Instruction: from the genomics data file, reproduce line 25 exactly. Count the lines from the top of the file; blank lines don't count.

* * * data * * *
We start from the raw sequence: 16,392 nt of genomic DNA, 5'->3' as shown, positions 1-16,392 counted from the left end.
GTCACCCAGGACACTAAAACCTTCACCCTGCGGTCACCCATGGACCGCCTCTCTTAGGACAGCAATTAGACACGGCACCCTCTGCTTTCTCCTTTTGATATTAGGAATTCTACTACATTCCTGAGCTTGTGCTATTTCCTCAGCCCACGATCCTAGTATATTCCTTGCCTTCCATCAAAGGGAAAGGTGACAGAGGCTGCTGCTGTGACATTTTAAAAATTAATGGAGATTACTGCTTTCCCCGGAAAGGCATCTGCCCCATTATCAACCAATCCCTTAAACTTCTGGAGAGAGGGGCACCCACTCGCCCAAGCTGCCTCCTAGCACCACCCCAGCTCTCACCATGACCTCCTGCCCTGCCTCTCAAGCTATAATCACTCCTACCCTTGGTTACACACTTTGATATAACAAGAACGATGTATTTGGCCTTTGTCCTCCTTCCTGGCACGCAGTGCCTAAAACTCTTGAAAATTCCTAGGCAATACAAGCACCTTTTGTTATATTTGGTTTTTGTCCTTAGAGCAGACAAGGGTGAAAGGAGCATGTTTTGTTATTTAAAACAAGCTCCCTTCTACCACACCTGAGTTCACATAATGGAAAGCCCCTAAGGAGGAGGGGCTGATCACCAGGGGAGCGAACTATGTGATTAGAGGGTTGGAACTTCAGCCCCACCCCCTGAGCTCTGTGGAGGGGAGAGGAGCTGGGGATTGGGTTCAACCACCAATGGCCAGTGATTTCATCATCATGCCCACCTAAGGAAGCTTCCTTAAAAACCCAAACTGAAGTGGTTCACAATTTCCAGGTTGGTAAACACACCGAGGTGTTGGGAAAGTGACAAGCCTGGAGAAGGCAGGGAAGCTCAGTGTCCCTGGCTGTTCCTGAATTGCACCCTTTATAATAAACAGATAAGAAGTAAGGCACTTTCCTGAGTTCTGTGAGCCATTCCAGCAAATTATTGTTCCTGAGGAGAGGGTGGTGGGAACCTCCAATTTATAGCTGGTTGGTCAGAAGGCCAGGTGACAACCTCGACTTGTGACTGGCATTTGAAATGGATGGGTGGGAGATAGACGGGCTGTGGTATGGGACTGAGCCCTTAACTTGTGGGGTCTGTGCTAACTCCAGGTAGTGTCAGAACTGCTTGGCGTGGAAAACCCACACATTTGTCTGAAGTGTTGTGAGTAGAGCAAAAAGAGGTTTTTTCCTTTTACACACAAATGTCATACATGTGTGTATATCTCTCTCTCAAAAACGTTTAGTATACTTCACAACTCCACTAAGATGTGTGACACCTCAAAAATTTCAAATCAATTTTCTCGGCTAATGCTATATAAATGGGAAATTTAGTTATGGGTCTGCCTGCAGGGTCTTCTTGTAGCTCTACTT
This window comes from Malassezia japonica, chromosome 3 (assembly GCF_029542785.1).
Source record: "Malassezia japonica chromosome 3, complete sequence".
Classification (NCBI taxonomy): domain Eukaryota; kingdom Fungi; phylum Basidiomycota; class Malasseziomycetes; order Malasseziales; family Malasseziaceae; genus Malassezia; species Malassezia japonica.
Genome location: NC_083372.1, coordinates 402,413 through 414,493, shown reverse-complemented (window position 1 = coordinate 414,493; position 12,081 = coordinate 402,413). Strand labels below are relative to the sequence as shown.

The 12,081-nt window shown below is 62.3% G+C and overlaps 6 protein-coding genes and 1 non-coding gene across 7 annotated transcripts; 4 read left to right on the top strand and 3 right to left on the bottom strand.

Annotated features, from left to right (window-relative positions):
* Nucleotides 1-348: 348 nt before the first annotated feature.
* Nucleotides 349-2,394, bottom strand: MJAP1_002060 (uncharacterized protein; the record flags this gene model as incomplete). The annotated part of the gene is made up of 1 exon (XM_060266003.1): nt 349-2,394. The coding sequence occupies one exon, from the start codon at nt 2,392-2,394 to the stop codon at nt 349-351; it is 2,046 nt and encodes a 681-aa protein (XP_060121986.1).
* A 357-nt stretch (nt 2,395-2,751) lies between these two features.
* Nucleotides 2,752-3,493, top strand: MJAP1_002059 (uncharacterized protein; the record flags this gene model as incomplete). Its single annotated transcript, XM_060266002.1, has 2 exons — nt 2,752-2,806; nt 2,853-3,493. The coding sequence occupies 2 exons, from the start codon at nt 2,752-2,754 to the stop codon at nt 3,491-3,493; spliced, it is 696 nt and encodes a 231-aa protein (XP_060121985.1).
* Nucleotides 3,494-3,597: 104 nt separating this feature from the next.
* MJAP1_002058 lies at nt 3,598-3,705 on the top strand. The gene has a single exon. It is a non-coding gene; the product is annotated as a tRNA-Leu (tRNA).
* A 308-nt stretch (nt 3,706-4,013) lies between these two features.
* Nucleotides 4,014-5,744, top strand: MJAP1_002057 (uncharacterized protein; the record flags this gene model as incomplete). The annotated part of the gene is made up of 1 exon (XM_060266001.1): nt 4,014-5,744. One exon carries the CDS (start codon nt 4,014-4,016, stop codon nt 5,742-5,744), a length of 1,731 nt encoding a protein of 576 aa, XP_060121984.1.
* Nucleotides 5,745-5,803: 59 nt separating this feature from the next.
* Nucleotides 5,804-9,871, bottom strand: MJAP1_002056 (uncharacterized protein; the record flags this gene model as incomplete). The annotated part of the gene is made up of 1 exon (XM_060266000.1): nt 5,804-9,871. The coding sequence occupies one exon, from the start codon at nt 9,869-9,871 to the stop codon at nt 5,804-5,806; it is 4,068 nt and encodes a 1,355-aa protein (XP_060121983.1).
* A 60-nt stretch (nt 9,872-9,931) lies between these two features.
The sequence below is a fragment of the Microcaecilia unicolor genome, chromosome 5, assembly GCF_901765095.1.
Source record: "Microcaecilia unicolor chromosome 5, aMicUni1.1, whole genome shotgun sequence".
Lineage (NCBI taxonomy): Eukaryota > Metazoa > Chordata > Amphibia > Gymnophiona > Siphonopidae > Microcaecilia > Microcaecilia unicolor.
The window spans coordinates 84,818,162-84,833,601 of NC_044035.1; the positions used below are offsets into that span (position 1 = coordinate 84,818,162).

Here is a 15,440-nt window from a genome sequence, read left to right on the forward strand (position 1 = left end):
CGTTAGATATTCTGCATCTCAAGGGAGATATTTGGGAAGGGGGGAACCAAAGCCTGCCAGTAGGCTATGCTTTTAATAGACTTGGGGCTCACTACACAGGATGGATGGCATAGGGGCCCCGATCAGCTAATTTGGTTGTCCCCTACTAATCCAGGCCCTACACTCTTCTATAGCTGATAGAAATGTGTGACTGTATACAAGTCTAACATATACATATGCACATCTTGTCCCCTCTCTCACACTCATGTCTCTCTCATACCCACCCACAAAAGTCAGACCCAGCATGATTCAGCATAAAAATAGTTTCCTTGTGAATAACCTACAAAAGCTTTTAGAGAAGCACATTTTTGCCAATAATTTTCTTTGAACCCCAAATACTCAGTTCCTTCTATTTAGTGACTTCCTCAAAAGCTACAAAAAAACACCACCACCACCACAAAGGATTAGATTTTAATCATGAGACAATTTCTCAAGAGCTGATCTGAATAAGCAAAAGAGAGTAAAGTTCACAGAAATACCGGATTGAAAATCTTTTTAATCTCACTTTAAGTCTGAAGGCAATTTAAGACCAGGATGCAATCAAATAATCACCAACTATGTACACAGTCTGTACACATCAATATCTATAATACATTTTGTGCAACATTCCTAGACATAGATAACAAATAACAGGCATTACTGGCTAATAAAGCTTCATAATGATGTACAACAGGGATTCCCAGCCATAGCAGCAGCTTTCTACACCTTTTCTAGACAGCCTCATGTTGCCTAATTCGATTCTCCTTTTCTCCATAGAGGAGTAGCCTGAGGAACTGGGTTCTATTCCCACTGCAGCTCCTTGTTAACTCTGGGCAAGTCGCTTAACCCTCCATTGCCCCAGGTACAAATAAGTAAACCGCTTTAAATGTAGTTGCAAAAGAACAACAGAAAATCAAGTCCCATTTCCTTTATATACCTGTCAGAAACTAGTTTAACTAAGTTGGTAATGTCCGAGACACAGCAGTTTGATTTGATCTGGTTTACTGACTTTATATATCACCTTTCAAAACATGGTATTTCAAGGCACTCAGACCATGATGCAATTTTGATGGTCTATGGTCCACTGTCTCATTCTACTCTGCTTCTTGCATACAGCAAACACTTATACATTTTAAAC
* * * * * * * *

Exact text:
CGTTAGATATTCTGCATCTCAAGGGAGATATTTGGGAAGGGGGGAACCAAAGCCTGCCAGTAGGCTATGCTTTTAATAGACTTGGGGCTCACTACACAGGATGGATGGCATAGGGGCCCCGATCAGCTAATTTGGTTGTCCCCTACTAATCCAGGCCCTACACTCTTCTATAGCTGATAGAAATGTGTGACTGTATACAAGTCTAACATATACATATGCACATCTTGTCCCCTCTCTCACACTCATGTCTCTCTCATACCCACCCACAAAAGTCAGACCCAGCATGATTCAGCATAAAAATAGTTTCCTTGTGAATAACCTACAAAAGCTTTTAGAGAAGCACATTTTTGCCAATAATTTTCTTTGAACCCCAAATACTCAGTTCCTTCTATTTAGTGACTTCCTCAAAAGCTACAAAAAAACACCACCACCACCACAAAGGATTAGATTTTAATCATGAGACAATTTCTCAAGAGCTGATCTGAATAAGCAAAAGAGAGTAAAGTTCACAGAAATACCGGATTGAAAATCTTTTTAATCTCACTTTAAGTCTGAAGGCAATTTAAGACCAGGATGCAATCAAATAATCACCAACTATGTACACAGTCTGTACACATCAATATCTATAATACATTTTGTGCAACATTCCTAGACATAGATAACAAATAACAGGCATTACTGGCTAATAAAGCTTCATAATGATGTACAACAGGGATTCCCAGCCATAGCAGCAGCTTTCTACACCTTTTCTAGACAGCCTCATGTTGCCTAATTCGATTCTCCTTTTCTCCATAGAGGAGTAGCCTGAGGAACTGGGTTCTATTCCCACTGCAGCTCCTTGTTAACTCTGGGCAAGTCGCTTAACCCTCCATTGCCCCAGGTACAAATAAGTAAACCGCTTTAAATGTAGTTGCAAAAGAACAACAGAAAATCAAGTCCCATTTCCTTTATATACCTGTCAGAAACTAGTTTAACTAAGTTGGTAATGTCCGAGACACAGCAGTTTGATTTGATCTGGTTTACTGACTTTATATATCACCTTTCAAAACATGGTATTTCAAGGCACTCAGACCATGATGCAATTTTGATGGTCTATGGTCCACTGTCTCATTCTACTCTGCTTCTTGCATACAGCAAACACTTATACATTTTAAAC